It's wedding season! Sure, we all love the free cake and Champagne, but wedding invites can launch so many additional complications. This week, readers seek guidance:
Dear Wayne and Wanda,
I am a hard worker in my late 20s and I try to pay off existing debts (college loans and some credit cards) while saving. I only get a few weeks of vacation a year. That said, it suddenly feels like everyone I know is getting married. I was invited to three different out-of-state weddings this summer, plus two weddings here. I started adding up the plane tickets, hotel costs and the price of gifts, not to mention travel time, and there's just no way. How do I choose which ones to go to without going broke?
Wayne says: Welcome to adulthood, my friend. Oh, the tough decisions of early adulthood aren't about buying a car or home, settling into a career or starting your retirement fund. They're about deciding whether to travel for friends' weddings. Your decisions over the next 10 years will either lead you to bankruptcy or disappointing some of your closest friends. And then half of them will get divorced anyway. The only way to survive this is to make the best decision for you on a case-by-case basis, stick to your guns and come to peace with it. You will upset people, no doubt, but you'll also be able to spend your time and money the way you want to spend them, not out of guilt from someone else.
Wanda says: Wayne's right. Unless you're rolling in dough and free time, you simply can't make it to any wedding. Not only will you drain your cash stash, but you'll spend all your vacation hours celebrating others' futures instead of creating your own memories. With five wedding invites begging RSVPs, it's time to prioritize. There's probably no decent reason to skip those close to home. As for the out-of-state weddings, consider the timing and location and weigh your options. Are any of them in a place you've longed to explore? Could you tack on a side trip and visit your parents or other family or friends along the way? Perhaps you could attend one (or more) of them while finding a way to make the trip a little about you, too.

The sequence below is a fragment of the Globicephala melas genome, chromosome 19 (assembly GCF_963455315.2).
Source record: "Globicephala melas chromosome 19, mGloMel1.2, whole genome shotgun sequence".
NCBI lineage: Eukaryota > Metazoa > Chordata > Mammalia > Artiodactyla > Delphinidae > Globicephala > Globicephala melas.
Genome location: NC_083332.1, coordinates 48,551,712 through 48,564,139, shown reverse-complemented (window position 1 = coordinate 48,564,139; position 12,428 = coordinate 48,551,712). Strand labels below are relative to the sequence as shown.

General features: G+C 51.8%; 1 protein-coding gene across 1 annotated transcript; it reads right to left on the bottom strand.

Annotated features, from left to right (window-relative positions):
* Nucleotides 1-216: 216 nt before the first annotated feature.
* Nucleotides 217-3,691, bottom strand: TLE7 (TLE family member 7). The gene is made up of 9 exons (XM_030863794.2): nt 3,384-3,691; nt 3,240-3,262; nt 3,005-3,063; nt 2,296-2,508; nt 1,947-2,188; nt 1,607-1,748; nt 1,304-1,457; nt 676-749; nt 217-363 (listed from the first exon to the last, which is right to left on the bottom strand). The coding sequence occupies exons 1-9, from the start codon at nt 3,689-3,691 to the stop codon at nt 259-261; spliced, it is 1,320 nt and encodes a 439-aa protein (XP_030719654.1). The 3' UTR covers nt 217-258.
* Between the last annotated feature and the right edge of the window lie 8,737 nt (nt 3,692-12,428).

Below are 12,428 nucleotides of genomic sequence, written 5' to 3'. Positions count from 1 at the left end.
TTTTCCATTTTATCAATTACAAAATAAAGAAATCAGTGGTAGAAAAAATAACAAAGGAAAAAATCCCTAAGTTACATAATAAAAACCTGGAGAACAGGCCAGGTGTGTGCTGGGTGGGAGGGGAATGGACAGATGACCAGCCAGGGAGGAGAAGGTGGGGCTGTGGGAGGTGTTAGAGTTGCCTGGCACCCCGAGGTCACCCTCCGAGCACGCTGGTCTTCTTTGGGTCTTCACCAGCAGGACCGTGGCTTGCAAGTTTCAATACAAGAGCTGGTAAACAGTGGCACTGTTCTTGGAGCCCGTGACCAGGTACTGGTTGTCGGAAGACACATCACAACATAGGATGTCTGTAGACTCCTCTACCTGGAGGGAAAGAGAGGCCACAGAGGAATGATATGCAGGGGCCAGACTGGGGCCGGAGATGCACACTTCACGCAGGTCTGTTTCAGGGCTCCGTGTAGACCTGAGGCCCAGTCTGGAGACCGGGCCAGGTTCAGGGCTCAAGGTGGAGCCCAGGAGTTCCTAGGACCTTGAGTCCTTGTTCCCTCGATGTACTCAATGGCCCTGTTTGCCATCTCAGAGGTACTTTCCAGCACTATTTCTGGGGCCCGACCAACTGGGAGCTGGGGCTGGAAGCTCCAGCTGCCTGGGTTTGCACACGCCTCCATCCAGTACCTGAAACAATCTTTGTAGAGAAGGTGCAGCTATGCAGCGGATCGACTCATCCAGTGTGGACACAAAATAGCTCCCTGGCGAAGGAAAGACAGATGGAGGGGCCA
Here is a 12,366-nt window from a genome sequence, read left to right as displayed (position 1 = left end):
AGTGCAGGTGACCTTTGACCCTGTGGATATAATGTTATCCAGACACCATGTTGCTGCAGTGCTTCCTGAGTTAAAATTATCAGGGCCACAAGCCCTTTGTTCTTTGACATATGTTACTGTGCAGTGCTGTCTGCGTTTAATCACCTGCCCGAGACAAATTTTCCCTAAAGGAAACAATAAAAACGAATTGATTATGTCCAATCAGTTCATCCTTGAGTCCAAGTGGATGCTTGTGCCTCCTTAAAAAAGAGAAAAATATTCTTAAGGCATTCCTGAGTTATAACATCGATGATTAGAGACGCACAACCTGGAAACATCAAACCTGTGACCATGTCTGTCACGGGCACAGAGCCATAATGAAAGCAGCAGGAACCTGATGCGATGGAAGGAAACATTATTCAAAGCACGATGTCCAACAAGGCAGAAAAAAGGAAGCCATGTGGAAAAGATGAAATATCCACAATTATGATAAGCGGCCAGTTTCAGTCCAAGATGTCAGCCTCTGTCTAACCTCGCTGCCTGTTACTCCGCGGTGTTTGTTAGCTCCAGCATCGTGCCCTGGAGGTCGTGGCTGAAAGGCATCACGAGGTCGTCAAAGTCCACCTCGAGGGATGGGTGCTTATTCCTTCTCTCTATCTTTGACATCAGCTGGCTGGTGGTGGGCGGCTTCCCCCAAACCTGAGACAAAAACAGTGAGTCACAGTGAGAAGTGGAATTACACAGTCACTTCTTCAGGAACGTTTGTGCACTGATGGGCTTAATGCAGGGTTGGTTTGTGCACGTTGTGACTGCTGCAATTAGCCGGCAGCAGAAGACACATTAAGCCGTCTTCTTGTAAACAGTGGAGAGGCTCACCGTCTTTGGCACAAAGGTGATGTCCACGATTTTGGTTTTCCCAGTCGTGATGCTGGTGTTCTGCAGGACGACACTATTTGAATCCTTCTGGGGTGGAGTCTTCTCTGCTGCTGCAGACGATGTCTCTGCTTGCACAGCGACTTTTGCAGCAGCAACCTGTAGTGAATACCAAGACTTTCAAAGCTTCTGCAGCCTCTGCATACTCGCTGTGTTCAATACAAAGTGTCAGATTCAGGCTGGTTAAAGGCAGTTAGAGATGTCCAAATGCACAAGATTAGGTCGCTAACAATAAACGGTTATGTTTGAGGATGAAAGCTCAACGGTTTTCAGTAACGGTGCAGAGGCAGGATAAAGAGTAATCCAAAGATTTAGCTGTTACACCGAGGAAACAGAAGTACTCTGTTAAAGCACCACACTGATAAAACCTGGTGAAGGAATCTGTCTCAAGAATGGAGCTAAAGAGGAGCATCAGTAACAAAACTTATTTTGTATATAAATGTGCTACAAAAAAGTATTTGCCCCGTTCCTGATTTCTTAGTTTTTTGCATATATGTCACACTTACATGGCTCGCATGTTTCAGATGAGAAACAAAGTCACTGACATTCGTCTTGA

Dear Wayne and Wanda,
I'm invited to a wedding about an hour out of Anchorage. Everyone is staying overnight. I want to bring the girl I'm dating. The problem is that lots of coworkers -- including my boss -- will be there. If I show up with her, the gossip will start. I'm pretty private and this alone is enough to make me want to go solo. But this chick is awesome and I know we'd have a great time. Should I just live with the gossip and bring her?
-- Wanting My Wingwoman
Wanda says: Bring her! For the simple reason that you'll have more fun. Wouldn't you rather live life seizing opportunities than avoiding them in fear of other people's judgment? Plus, it's a wedding and all eyes will (hopefully) be on the bride and groom, rather than your date. Do let your lady know you'll be dialing back the PDA because of the coworker factor. Tell her you'll make it up to her once you're safe behind closed doors at the evening's end. Trust me, she'll forgive you.
Wayne says: Echoing Wanda: Take her, dummy! If you're into her, who cares what your coworkers or anyone else thinks? Plus, the only thing worse than having to attend a wedding is having to attend a wedding alone. Well, that and the open bar closing. That sucks, too. Take your girlfriend and have fun. Just make sure she doesn't catch the bride's bouquet -- then people will really start talking!
• Wanda is a wise person who has loved, lost and been to therapy. Wayne is a wise guy who has no use for therapy. Send them your questions and thoughts at firstname.lastname@example.org.